Encyclopedia Astronautica
Tsien Spaceplane 1949

Tsien's Rocketplane
Tsien Hseu-Shen's 10 passenger transcontinental rocket transport, 1949.
Credit: © Mark Wade
American winged rocketplane. In 1949 Tsien Hsue-shen, the leading expert in high-speed aerodynamics working in America, applied the knowledge learned from German rocket developments to the design of a practical intercontinental rocket transport.

He proposed a 5,000 km-range single stage winged rocket clearly derived from V-2 aerodynamics. The 22,000 kg rocket would carry ten passengers from New York to Los Angeles in 45 minutes. It would take off vertically, with the rocket burning out after 60 seconds at 14,740 kph at 160 km altitude. After a coast to 500 km, it would re-enter the atmosphere and enter a long glide at 43 km altitude. Landing speed was to be 240 kph. Tsien's fundamental theoretical work on this concept lead to him being called the ‘Father of the Dyna-soar' (a 1950's/1960's delta winged spaceplane that was the ancestor of the space shuttle). The Mach 12 glider would have to use exotic high-performance LF2/LH2 propellants to achieve the designed performance.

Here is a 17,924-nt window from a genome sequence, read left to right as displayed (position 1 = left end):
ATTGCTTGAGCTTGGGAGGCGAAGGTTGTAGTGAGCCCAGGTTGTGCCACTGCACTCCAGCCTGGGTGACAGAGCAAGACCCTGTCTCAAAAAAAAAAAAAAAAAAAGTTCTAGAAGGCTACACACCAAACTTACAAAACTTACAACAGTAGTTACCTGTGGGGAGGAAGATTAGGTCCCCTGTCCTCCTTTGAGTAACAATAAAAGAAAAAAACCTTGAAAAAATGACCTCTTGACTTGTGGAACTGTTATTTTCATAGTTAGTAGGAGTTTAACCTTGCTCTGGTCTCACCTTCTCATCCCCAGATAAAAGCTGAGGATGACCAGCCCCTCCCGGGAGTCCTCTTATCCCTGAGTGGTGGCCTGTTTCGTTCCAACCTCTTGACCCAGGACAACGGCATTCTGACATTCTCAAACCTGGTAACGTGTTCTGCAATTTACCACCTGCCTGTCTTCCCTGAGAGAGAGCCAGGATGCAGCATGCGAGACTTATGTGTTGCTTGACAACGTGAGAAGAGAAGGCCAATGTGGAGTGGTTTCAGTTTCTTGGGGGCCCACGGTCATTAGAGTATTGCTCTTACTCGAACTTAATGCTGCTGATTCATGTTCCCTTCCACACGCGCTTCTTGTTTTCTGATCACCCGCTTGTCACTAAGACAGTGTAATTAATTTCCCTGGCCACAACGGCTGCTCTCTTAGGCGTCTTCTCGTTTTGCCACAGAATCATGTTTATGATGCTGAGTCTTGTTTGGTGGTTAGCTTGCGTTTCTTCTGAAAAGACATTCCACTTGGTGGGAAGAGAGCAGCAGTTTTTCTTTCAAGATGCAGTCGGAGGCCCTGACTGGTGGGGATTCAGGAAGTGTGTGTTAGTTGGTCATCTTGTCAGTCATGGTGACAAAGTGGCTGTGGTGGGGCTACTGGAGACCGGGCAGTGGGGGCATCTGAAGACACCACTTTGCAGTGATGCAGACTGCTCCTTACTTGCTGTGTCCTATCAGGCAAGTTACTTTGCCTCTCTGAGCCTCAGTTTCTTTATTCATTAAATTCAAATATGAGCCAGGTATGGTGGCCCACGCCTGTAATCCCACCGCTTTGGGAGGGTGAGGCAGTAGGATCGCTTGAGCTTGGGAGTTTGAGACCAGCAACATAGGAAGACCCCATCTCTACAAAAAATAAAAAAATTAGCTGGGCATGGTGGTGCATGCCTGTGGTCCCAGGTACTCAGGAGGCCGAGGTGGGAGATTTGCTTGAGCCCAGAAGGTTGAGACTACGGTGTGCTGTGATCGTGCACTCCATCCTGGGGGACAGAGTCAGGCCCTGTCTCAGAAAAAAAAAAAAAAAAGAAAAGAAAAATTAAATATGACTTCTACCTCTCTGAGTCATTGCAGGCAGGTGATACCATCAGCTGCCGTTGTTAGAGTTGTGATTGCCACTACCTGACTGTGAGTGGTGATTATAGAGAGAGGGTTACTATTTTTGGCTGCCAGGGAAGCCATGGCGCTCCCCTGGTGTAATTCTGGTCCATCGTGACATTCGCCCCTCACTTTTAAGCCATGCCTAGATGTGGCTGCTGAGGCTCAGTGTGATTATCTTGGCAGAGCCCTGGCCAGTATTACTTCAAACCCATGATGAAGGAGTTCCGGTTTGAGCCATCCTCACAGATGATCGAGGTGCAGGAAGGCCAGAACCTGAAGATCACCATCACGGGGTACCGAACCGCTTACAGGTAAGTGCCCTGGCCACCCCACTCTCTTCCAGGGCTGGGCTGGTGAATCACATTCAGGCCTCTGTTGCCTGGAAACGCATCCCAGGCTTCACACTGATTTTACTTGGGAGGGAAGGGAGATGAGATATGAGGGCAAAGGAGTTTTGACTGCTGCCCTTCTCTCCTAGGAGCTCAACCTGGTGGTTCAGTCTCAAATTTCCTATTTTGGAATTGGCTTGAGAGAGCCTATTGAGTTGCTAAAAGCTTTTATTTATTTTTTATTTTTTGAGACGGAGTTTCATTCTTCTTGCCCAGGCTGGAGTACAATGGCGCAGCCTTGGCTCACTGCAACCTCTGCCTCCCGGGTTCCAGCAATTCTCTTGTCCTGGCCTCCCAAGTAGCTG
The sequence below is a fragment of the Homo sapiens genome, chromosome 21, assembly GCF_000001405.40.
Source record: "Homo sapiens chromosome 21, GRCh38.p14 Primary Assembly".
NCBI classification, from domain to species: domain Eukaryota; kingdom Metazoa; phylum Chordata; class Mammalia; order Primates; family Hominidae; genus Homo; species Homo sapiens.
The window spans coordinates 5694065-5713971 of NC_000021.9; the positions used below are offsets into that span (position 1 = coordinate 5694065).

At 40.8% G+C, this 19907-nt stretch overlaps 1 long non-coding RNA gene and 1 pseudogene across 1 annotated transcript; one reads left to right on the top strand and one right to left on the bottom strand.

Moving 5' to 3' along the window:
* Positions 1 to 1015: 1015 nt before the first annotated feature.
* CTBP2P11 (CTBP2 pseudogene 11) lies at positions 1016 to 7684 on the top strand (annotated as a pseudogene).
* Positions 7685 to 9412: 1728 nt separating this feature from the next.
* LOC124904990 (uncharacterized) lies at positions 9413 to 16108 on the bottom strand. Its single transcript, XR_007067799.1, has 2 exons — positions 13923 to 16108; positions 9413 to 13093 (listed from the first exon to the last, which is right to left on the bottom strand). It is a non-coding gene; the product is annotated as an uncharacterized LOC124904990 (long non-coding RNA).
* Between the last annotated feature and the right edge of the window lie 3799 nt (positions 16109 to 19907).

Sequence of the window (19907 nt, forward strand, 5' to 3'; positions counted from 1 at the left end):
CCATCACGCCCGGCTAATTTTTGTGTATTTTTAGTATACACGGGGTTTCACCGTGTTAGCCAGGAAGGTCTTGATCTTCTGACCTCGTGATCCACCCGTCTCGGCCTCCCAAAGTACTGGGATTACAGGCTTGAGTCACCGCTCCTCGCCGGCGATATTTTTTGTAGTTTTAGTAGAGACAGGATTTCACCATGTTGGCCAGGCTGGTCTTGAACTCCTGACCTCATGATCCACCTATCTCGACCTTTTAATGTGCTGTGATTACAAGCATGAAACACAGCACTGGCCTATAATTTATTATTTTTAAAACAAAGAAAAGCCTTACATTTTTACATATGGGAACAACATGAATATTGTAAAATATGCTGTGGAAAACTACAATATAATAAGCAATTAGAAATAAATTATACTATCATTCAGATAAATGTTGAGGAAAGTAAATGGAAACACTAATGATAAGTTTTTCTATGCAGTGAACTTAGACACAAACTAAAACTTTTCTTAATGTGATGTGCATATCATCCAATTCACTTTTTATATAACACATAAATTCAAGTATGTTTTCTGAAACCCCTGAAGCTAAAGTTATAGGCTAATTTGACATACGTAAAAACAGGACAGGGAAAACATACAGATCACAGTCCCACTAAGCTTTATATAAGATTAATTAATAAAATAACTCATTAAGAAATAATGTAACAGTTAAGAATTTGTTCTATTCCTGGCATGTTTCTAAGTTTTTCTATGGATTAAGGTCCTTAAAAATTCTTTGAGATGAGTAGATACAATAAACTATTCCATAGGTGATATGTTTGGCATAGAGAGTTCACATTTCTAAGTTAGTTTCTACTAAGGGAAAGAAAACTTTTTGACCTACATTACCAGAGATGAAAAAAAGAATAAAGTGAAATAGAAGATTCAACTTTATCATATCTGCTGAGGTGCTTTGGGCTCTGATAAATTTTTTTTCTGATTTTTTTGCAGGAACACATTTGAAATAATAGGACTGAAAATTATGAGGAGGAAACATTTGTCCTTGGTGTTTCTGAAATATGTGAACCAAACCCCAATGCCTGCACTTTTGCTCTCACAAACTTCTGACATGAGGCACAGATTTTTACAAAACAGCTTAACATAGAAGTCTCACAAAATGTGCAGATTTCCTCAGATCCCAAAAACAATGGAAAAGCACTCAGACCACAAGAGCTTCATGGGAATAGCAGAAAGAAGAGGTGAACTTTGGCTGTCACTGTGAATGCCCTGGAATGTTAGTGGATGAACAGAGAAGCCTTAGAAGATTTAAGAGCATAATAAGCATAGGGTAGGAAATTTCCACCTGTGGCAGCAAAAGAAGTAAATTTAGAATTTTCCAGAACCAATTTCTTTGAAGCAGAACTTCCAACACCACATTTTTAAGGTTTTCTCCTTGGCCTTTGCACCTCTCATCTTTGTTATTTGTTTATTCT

Payload: 2,000 kg (4,400 lb) to a 5000 km gliding range.

Status: Design 1949.
Gross mass: 44,000 kg (97,000 lb).
Payload: 2,000 kg (4,400 lb).
Height: 24.05 m (78.90 ft).
Diameter: 4.88 m (16.01 ft).

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Associated Countries
See also
  • Winged In the beginning, nobody (except Jules Verne) thought anybody would be travelling to space and back in ballistic cannon balls. The only proper way for a space voyager to return to earth was at the controls of a real winged airplane. More...

Associated Manufacturers and Agencies
  • Tsien Chinese manufacturer of rockets. Tsien, China. More...

  • Ley, Willy, Rockets Missiles and Men in Space, Viking Press, New York, 1968.
  • Miller, Ron, The Dream Machines, Krieger, Malabar, Florida, 1993.

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